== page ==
State 22, County QQ project under way
Motorists travelling through the State Highway 22 work zone at County QQ can expect to encounter some flagging operations and delays but no closures during the project.
Construction began Monday, Aug. 27 on improving the intersection of State 22, County QQ and Old 22 in Dayton. It is slated to be completed by the end of October.
Project managers with the Wisconsin Department of Transportation, the engineering firm Houle Enterprises and the contractor RC Excavating spoke about the project Thursday, Aug. 30, at the Dayton Town Hall.
Jesse Houle, with Houle Enterprises, said the project will involve widening the intersection, adding a raised concrete median, concrete curbs and new sewers.
State 22 will have a left-turn lane, a through lane and a right-turn lane going in both directions on State 22.
There will be two street lights at the intersection but no traffic controls other than stop signs on Old 22 and County QQ.
Dayton Town Chairman Chris Klein said the new intersection will be similar to the one in front of Waupaca High School at State 22 and County Road K, except there will be no traffic lights.
The gravel shoulders on State 22 will be replaced by paved shoulders, which will be eight feet wide on the north side and five feet wide on the south side of the highway, running about 2,000 feet from the intersection.
There will also be a right-turn lave off of County QQ with a raised divider.
Although Waupaca County Supervisor Bob Ellis said he was glad a roundabout was not installed at the intersection, several of those attending the meeting asked why the DOT had decided against it.
"I think the improvement is going to be great for those on 22, but not for people trying to get across it," Jane Haasch said.
Stacia Johnson said she bikes in the area with her children and considers the intersection dangerous and difficult to cross. She described long waits at the intersection to get from County QQ to Old 22.
Dan Holloway, the DOT project manager, said the DOT examined the possibility of a roundabout at the intersection but found there was not enough traffic for a roundabout.
"It probably would have been a roundabout had there been enough traffic volume to warrant it," Holloway said.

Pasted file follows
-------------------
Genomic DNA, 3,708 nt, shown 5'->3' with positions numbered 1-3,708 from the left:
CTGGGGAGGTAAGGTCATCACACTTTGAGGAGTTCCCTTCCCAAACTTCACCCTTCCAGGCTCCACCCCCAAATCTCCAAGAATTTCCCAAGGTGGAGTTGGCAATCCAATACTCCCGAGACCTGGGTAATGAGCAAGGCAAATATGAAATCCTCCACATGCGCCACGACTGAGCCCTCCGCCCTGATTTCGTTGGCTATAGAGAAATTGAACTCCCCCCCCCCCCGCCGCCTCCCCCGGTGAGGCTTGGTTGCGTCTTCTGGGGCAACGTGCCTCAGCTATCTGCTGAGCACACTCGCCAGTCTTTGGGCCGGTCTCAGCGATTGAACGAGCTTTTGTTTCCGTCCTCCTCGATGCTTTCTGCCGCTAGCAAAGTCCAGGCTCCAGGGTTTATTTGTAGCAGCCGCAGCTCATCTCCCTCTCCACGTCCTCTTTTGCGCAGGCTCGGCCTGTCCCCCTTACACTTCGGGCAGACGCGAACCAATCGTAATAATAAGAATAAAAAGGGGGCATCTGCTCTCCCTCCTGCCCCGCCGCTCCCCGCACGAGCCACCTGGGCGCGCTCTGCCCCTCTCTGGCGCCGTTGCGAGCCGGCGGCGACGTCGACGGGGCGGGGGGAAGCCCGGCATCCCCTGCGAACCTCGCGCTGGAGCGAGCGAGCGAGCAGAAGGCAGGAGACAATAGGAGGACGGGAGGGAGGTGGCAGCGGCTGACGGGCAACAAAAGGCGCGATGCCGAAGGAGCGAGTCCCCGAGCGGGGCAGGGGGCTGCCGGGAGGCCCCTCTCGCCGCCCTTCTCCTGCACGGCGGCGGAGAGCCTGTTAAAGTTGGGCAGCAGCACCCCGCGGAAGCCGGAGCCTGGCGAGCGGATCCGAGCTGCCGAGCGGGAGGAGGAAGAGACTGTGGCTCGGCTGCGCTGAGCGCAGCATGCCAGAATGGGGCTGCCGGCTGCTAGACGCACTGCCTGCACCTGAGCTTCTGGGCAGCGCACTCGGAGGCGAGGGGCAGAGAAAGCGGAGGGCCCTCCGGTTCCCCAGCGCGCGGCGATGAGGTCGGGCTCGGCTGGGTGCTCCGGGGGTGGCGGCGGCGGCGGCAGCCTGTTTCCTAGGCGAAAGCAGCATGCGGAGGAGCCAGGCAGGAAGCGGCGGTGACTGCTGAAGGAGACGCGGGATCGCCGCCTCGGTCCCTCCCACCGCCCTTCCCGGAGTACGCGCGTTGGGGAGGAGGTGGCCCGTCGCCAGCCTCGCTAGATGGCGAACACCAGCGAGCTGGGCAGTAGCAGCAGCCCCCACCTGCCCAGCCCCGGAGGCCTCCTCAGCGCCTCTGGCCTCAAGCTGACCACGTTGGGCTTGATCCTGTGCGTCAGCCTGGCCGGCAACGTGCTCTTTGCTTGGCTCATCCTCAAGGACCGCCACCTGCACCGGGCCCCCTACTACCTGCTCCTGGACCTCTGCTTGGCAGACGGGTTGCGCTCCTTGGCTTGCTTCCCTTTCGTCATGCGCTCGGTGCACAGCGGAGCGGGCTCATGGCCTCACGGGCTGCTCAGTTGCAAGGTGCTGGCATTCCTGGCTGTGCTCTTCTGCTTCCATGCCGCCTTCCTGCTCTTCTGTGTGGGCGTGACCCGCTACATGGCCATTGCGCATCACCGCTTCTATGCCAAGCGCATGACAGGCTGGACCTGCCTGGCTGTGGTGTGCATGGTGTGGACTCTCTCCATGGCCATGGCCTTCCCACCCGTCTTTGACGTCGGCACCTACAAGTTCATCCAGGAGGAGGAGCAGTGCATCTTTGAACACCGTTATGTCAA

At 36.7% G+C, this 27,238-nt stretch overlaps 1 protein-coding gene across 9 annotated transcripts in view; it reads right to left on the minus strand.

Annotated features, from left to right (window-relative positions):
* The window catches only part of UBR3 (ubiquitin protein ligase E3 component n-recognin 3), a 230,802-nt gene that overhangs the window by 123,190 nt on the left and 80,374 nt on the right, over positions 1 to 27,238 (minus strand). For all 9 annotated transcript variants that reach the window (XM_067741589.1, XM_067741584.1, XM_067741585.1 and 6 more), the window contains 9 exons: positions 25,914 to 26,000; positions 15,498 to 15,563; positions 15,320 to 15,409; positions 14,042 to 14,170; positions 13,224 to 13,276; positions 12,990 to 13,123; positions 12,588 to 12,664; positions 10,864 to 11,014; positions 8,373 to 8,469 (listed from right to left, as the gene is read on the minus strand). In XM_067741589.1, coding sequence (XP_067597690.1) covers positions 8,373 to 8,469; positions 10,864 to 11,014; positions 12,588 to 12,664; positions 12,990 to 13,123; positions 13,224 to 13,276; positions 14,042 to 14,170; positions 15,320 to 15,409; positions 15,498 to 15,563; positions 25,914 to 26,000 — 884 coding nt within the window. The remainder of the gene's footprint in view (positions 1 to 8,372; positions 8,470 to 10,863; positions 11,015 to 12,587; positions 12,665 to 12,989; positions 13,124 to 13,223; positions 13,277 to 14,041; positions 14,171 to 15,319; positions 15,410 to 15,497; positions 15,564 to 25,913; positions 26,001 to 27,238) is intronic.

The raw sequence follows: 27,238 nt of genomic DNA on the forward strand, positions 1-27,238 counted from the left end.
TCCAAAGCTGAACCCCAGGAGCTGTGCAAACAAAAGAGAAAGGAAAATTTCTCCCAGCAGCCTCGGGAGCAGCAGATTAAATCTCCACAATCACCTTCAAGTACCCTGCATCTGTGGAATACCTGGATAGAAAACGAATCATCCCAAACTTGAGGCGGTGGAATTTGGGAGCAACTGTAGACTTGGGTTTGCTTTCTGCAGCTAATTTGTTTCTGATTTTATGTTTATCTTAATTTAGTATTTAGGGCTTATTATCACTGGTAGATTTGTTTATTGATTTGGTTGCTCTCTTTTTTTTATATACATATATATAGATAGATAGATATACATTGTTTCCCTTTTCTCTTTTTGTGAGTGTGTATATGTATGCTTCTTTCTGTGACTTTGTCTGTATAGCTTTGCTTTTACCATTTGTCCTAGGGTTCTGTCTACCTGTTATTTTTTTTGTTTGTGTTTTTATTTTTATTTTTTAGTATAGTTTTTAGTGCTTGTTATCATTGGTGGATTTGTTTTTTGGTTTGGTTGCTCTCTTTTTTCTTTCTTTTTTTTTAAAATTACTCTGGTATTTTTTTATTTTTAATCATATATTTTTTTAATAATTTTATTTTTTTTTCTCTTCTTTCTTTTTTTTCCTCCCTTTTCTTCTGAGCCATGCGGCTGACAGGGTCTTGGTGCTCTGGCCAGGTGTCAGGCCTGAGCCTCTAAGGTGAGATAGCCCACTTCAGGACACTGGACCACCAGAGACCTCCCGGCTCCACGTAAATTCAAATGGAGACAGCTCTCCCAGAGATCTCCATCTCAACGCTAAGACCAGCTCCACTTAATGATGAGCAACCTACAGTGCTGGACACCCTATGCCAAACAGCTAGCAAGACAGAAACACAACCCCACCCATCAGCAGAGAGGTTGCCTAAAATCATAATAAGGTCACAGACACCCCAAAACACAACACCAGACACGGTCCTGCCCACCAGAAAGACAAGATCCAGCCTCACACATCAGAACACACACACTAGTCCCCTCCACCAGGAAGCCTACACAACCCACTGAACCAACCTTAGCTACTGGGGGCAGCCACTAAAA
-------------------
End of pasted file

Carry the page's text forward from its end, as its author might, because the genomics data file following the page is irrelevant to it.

He said the DOT recognized the intersection’s safety issues.
"We have built a lot of intersections similar to this," Holloway said. "This type of intersection has proven to be safer."
He said concerns over safety are why the DOT was able to obtain federal funding to pay for 90 percent of the $1.1 million project. The remainder is coming from the state.
Johnson also asked if the DOT had considered reducing the speed limit on State 22 near the intersection. Holloway said no.
RC Excavating is the lead contractor for the project. Crews will remove the pavement and culvert pipes, widen the roadway and lay a base during the first stage of construction in late August and early September.
Matt Athey, with RC Excavating, said temporary asphalt lanes will also be installed during the first phase so that cars can be shifted to the other side of the highway to allow traffic to flow past the construction site.
Storm sewers and a retaining wall will be installed in the second phase, along with grading.
While State 22 will remain open to through traffic during construction, County QQ may sometimes have only one lane open with a flagger.
"There will be a couple of periods of one or two days when Old 22 will be closed," Athey said, noting that Old 22 was not wide enough to maintain an open lane during some construction operations.
Signs will be posted indicating a 45 mph speed limit through the work zone.
Athey urged motorists to slow down while going through the site. He noted that crews are working in close proximity to the moving traffic, as well as trucks and equipment operating in the work zone.
Klein asked local residents to find alternative routes if possible in order to avoid the work zone.
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